The monopoles are fed at their closest ends by balanced parallel feeder lines 18 which will be described in more detail below. The antenna element, formed of two crossed dipoles, extend above a ground plane 19.
The antenna element may be described as a crossed pair of “bent dipoles”. Thus each dipole has arms which have been bent in the manner described above, and one of these dipoles has arms which are in a plane which is orthogonal to those of the other dipole. To excite circular polarization, the two dipoles of a complete element are fed with signals which have equal amplitudes, but with phases which differ by 90°. The element design is such as to radiate over a large flat ground plane. In the actual application, the major part of this ground plane is typically provided by the aircraft fuselage. The ground plane has the effect of ensuring that the radiated signal levels are low outside of the hemispherical coverage zone.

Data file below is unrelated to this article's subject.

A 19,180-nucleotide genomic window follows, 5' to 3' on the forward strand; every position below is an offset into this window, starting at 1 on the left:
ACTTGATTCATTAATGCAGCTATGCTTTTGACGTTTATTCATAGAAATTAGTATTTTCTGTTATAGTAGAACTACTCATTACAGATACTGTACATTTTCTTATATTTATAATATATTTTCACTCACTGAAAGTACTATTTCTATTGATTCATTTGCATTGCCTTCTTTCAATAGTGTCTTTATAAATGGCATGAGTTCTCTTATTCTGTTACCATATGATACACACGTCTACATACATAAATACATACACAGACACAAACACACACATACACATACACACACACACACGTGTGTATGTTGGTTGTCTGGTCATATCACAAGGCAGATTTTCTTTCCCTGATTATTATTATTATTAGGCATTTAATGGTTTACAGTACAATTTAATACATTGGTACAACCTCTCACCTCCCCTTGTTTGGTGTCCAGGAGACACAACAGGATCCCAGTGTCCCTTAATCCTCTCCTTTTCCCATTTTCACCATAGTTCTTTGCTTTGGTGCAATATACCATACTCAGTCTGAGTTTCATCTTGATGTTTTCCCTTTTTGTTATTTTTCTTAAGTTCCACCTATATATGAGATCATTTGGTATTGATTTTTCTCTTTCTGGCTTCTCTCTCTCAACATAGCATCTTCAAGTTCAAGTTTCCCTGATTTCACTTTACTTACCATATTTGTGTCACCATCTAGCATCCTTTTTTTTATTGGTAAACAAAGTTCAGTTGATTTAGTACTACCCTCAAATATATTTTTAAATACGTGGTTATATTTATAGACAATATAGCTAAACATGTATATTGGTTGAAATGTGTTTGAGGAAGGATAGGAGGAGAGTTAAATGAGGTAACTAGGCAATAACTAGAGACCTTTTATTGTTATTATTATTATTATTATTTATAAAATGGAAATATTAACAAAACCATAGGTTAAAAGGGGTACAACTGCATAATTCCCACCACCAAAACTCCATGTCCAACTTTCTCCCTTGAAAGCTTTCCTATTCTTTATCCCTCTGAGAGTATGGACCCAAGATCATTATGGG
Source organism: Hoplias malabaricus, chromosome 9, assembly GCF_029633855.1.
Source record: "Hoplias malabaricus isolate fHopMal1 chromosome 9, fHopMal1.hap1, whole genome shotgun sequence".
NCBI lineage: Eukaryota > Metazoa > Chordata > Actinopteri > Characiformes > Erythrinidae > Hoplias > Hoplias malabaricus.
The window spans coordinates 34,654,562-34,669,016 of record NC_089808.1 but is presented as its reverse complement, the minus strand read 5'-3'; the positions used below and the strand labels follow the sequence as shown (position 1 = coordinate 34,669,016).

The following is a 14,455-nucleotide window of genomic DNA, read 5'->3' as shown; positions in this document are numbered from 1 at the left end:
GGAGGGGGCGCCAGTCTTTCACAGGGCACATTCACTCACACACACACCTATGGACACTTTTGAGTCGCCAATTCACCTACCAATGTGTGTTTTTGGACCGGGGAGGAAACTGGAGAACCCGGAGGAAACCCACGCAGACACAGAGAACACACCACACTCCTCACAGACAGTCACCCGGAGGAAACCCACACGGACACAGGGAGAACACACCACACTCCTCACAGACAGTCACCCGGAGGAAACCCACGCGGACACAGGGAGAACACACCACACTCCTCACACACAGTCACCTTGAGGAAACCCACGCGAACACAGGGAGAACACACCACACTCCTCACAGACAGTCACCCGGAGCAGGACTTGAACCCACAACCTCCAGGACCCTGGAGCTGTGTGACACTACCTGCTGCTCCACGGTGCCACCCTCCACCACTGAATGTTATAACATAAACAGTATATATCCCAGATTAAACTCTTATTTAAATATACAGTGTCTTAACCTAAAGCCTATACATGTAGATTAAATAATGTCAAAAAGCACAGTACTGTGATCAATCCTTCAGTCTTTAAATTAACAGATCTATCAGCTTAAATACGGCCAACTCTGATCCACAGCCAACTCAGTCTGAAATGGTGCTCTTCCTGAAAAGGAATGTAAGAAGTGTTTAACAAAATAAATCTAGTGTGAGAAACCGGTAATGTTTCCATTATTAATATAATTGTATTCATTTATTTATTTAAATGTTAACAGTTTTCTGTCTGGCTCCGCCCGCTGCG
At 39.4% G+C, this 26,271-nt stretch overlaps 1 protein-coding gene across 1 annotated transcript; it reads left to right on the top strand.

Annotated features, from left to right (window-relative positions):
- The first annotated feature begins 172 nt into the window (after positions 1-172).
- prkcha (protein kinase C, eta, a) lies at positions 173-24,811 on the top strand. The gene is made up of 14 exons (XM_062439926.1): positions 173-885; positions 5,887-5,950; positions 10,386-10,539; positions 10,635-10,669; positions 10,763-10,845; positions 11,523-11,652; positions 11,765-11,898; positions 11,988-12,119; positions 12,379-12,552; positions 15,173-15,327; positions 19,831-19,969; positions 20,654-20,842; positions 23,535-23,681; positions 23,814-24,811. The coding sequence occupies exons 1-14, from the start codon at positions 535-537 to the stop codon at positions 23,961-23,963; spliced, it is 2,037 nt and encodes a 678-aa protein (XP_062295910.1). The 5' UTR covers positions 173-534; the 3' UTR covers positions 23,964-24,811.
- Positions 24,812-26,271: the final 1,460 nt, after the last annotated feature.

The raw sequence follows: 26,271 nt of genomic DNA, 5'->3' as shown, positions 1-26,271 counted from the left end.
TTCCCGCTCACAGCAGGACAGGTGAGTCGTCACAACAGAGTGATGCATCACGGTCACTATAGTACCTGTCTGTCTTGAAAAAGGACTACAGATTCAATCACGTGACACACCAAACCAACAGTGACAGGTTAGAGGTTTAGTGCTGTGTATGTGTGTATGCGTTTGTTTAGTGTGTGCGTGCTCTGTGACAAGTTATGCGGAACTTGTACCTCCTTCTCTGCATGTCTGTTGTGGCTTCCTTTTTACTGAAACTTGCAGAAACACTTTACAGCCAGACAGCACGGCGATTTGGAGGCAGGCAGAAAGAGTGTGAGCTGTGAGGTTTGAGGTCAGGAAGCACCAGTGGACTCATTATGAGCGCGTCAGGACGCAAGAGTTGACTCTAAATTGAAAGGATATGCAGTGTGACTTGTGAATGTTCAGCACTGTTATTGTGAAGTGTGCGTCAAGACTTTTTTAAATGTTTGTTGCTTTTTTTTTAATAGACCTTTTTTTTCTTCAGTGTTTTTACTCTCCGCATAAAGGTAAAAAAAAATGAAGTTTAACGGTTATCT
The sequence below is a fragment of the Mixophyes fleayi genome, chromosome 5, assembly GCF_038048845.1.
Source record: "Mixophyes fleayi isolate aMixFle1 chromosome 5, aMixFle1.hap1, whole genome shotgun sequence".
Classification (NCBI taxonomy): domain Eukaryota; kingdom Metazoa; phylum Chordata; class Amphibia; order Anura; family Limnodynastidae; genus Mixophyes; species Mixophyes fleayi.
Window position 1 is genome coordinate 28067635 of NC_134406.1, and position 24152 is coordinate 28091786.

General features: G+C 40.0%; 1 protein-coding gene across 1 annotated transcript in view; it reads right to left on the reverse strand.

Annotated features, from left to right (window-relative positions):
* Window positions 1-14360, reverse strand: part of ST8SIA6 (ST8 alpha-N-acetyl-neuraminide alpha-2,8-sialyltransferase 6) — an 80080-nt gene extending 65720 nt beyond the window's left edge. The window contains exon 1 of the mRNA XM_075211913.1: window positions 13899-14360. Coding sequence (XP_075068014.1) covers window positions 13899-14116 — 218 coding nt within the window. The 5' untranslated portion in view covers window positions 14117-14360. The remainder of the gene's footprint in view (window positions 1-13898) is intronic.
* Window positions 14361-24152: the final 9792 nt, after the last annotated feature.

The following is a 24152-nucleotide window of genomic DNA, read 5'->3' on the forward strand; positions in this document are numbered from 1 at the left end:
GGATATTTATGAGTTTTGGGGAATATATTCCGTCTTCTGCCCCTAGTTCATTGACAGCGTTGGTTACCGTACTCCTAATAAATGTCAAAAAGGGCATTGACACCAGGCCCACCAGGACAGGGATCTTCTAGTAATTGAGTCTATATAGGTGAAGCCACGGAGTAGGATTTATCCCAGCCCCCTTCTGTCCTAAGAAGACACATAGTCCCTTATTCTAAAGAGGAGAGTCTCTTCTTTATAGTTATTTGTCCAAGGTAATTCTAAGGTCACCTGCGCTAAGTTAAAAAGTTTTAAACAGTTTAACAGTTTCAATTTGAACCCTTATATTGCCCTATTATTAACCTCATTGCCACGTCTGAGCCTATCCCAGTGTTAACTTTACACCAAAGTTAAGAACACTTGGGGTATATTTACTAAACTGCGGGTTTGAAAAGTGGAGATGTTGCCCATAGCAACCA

To radiate the circularly polarized signal over a hemisphere angular coverage, the element must radiate via electric currents on its structure which flow in all three principal directions in three dimensional space (i.e., the Cartesian directions x, y and z for example). With the element oriented as shown in FIG. 3, with its ground plane horizontal, this is the configuration when the aircraft is in level flight. Then, the top part 13 of the bent dipoles support currents which flow in two orthogonal, nearly horizontal directions. The outer parts 17 support near vertical currents. Each top section radiates in a fashion which, to a degree at least, is omni-directional. However, its pattern has nulls (features where the radiation pattern drops to a very low level) in a direction along the relevant top section arms 13. Likewise, the outer sections 17 radiate efficiently in many directions, but their pattern also has a null in a direction along their particular arms, that is, in a nearly vertical direction.